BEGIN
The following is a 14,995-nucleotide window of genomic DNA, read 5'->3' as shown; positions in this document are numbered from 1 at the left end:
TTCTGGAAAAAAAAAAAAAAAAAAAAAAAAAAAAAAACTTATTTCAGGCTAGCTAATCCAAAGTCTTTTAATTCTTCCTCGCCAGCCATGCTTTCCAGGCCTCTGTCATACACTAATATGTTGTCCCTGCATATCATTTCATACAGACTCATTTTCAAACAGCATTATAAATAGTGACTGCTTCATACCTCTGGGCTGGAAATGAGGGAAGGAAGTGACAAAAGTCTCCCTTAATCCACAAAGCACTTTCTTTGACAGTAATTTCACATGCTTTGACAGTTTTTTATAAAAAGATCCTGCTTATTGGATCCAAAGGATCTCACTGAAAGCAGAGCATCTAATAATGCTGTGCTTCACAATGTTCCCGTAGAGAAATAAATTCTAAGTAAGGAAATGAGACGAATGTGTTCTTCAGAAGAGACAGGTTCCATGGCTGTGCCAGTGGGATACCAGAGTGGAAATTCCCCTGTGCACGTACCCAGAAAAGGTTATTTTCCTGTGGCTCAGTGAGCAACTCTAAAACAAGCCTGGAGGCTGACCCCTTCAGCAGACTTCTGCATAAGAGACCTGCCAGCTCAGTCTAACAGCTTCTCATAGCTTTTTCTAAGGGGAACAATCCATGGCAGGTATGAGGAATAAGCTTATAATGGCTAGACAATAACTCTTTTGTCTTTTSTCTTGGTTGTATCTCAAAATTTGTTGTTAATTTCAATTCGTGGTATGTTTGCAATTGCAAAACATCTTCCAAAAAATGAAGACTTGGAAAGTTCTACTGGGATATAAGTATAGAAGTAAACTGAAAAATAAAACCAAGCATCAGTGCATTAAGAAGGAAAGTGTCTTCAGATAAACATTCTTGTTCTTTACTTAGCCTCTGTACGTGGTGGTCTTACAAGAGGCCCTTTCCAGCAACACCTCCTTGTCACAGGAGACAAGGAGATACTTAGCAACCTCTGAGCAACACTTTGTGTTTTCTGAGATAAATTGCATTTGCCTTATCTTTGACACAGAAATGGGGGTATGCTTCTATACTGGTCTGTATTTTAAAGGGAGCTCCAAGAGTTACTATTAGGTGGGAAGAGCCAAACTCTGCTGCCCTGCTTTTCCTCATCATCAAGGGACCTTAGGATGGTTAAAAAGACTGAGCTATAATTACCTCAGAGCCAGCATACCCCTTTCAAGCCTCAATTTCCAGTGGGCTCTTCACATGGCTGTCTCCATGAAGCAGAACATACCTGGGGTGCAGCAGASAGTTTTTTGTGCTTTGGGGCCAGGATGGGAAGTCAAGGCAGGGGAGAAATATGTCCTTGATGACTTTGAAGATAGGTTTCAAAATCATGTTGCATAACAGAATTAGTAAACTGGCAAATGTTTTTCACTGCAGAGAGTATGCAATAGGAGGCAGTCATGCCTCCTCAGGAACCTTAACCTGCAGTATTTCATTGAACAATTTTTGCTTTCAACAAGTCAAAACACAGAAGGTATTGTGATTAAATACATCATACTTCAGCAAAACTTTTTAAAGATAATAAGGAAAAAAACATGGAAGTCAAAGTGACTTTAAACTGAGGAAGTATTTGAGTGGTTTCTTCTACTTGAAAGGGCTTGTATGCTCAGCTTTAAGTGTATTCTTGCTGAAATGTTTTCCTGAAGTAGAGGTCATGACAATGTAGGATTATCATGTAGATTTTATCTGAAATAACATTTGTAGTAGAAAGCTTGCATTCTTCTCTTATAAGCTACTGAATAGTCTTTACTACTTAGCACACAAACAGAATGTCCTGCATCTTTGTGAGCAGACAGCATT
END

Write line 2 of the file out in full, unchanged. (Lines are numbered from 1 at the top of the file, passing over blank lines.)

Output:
TTCTGGAAAAAAAAAAAAAAAAAAAAAAAAAAAAAAACTTATTTCAGGCTAGCTAATCCAAAGTCTTTTAATTCTTCCTCGCCAGCCATGCTTTCCAGGCCTCTGTCATACACTAATATGTTGTCCCTGCATATCATTTCATACAGACTCATTTTCAAACAGCATTATAAATAGTGACTGCTTCATACCTCTGGGCTGGAAATGAGGGAAGGAAGTGACAAAAGTCTCCCTTAATCCACAAAGCACTTTCTTTGACAGTAATTTCACATGCTTTGACAGTTTTTTATAAAAAGATCCTGCTTATTGGATCCAAAGGATCTCACTGAAAGCAGAGCATCTAATAATGCTGTGCTTCACAATGTTCCCGTAGAGAAATAAATTCTAAGTAAGGAAATGAGACGAATGTGTTCTTCAGAAGAGACAGGTTCCATGGCTGTGCCAGTGGGATACCAGAGTGGAAATTCCCCTGTGCACGTACCCAGAAAAGGTTATTTTCCTGTGGCTCAGTGAGCAACTCTAAAACAAGCCTGGAGGCTGACCCCTTCAGCAGACTTCTGCATAAGAGACCTGCCAGCTCAGTCTAACAGCTTCTCATAGCTTTTTCTAAGGGGAACAATCCATGGCAGGTATGAGGAATAAGCTTATAATGGCTAGACAATAACTCTTTTGTCTTTTSTCTTGGTTGTATCTCAAAATTTGTTGTTAATTTCAATTCGTGGTATGTTTGCAATTGCAAAACATCTTCCAAAAAATGAAGACTTGGAAAGTTCTACTGGGATATAAGTATAGAAGTAAACTGAAAAATAAAACCAAGCATCAGTGCATTAAGAAGGAAAGTGTCTTCAGATAAACATTCTTGTTCTTTACTTAGCCTCTGTACGTGGTGGTCTTACAAGAGGCCCTTTCCAGCAACACCTCCTTGTCACAGGAGACAAGGAGATACTTAGCAACCTCTGAGCAACACTTTGTGTTTTCTGAGATAAATTGCATTTGCCTTATCTTTGACACAGAAATGGGGGTATGCTTCTATACTGGTCTGTATTTTAAAGGGAGCTCCAAGAGTTACTATTAGGTGGGAAGAGCCAAACTCTGCTGCCCTGCTTTTCCTCATCATCAAGGGACCTTAGGATGGTTAAAAAGACTGAGCTATAATTACCTCAGAGCCAGCATACCCCTTTCAAGCCTCAATTTCCAGTGGGCTCTTCACATGGCTGTCTCCATGAAGCAGAACATACCTGGGGTGCAGCAGASAGTTTTTTGTGCTTTGGGGCCAGGATGGGAAGTCAAGGCAGGGGAGAAATATGTCCTTGATGACTTTGAAGATAGGTTTCAAAATCATGTTGCATAACAGAATTAGTAAACTGGCAAATGTTTTTCACTGCAGAGAGTATGCAATAGGAGGCAGTCATGCCTCCTCAGGAACCTTAACCTGCAGTATTTCATTGAACAATTTTTGCTTTCAACAAGTCAAAACACAGAAGGTATTGTGATTAAATACATCATACTTCAGCAAAACTTTTTAAAGATAATAAGGAAAAAAACATGGAAGTCAAAGTGACTTTAAACTGAGGAAGTATTTGAGTGGTTTCTTCTACTTGAAAGGGCTTGTATGCTCAGCTTTAAGTGTATTCTTGCTGAAATGTTTTCCTGAAGTAGAGGTCATGACAATGTAGGATTATCATGTAGATTTTATCTGAAATAACATTTGTAGTAGAAAGCTTGCATTCTTCTCTTATAAGCTACTGAATAGTCTTTACTACTTAGCACACAAACAGAATGTCCTGCATCTTTGTGAGCAGACAGCATT